In the opening scene of this immensely appealing teenage comedy, Nadine (Hailee Steinfeld), a seventeen-year-old junior in high school, interrupts her history teacher Mr. Brunner (Woody Harrelson) during his lunch break to tell him that she wants to commit suicide; he's not particularly surprised.

In a series of flashbacks, we see Nadine as a moody little girl (Lina Renna) who is very jealous of her older brother Darian (Blake Jenner) who is their mother's (Kyra Sedgwick) favorite and one of the most popular boys in school. She is a loner who has to be pushed or pulled out of the car to go to school in the morning; she is often bullied by three older girls. Her father (Eric Kenleyside) is the only one standing in her corner and when he dies of a heart attack, Nadine feels stranded in an unfriendly world.

The chief grace note in Nadine's life is meeting and befriending Krista
(Haley Lu Richardson) who offers her the balance and perspective she is lacking. For both of these young girls, friendship is a reminder that they are worthy, important, and cherished. It serves their emotional needs and makes it easier for them to drop their masks, to be themselves, and to reveal their weaknesses as well as their strengths.

Then the unexpected occurs. After a party, Nadine opens the door to her brother's room and finds Krista in bed with him. It is a shock that rocks her to her core. She feels betrayed and disappointed. The only thing she can do is to force Krista to choose between Darian and herself. Set adrift in a world where there is no longer any friendship, she plunges into a sea of unrelenting anger.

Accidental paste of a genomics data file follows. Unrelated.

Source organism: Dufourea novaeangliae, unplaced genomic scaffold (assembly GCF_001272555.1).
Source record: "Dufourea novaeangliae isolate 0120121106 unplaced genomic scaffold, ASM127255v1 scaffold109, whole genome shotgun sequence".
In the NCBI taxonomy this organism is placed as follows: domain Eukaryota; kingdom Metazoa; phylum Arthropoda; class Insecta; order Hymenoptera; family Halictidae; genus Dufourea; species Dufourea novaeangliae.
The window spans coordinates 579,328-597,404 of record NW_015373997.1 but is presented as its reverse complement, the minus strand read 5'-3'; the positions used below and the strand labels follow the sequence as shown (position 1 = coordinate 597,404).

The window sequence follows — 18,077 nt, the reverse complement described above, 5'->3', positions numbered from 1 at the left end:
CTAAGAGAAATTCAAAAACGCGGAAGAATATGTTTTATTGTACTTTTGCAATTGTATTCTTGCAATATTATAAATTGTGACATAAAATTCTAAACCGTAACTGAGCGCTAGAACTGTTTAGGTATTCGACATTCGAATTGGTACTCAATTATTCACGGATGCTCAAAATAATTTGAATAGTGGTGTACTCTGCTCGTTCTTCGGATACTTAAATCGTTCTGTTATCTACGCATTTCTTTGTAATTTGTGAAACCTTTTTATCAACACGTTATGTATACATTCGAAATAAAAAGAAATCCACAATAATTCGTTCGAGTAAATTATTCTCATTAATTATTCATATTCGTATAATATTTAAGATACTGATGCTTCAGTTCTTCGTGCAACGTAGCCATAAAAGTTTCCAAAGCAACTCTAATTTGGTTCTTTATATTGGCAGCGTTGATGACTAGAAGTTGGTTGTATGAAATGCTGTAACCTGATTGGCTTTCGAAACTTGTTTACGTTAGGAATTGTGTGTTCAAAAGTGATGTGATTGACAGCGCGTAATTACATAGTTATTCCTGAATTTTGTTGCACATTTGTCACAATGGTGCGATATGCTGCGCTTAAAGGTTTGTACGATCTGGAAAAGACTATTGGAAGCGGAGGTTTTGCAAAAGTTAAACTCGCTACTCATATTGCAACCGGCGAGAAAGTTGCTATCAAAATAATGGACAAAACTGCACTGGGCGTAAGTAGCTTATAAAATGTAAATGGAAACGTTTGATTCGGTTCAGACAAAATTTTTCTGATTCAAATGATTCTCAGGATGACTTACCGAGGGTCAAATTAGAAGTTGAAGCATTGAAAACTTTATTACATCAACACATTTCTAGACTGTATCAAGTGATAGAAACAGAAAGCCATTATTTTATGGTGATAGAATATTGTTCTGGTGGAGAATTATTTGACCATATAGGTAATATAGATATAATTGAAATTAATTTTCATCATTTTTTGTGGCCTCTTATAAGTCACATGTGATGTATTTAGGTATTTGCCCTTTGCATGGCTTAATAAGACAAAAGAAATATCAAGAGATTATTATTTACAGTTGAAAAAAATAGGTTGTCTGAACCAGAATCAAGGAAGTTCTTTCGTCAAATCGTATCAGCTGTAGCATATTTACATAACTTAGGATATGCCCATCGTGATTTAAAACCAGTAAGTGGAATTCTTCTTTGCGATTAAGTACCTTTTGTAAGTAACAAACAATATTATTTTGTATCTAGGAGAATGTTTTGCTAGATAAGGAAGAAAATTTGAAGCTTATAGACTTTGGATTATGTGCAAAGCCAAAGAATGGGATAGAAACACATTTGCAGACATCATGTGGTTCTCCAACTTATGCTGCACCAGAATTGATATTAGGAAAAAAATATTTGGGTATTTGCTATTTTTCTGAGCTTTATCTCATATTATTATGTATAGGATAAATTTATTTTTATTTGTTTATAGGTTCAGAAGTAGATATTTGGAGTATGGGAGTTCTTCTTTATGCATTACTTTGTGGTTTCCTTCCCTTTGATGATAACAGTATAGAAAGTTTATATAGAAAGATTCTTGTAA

In her directorial debut, Kelly Fremon Craig has pulled off a major feat by writing and directing a teen comedy that has an emotional authenticity and a cast of characters who engage us with their vulnerability and resilience. Best of all is Hailee Steinfeld who demonstrates with her nuanced performance of Nadine that her dazzling and intense depiction of Mattie Ross in the Coen Brother's True Grit (2010) was no fluke; that performance led to a much deserved Oscar nomination.

Sometimes Nadine's spunkiness and verbal bounce work and other times they lead to more trouble. We are drawn in with empathy for her as she tests the waters in a self-destructive experience with a handsome dude (Alexander Calvert); in a new friendship with Erwin (Hayden Szeto), a wealthy Asian boy who is thrilled to be the recipient of her attention; in her reframing of her feud with her golden boy brother; and in her dependence on Mr. Brunner as a quirky confidant. The Edge of Seventeen speaks to our hearts with grace about adolescence, friendship, siblings, and romantic yearning.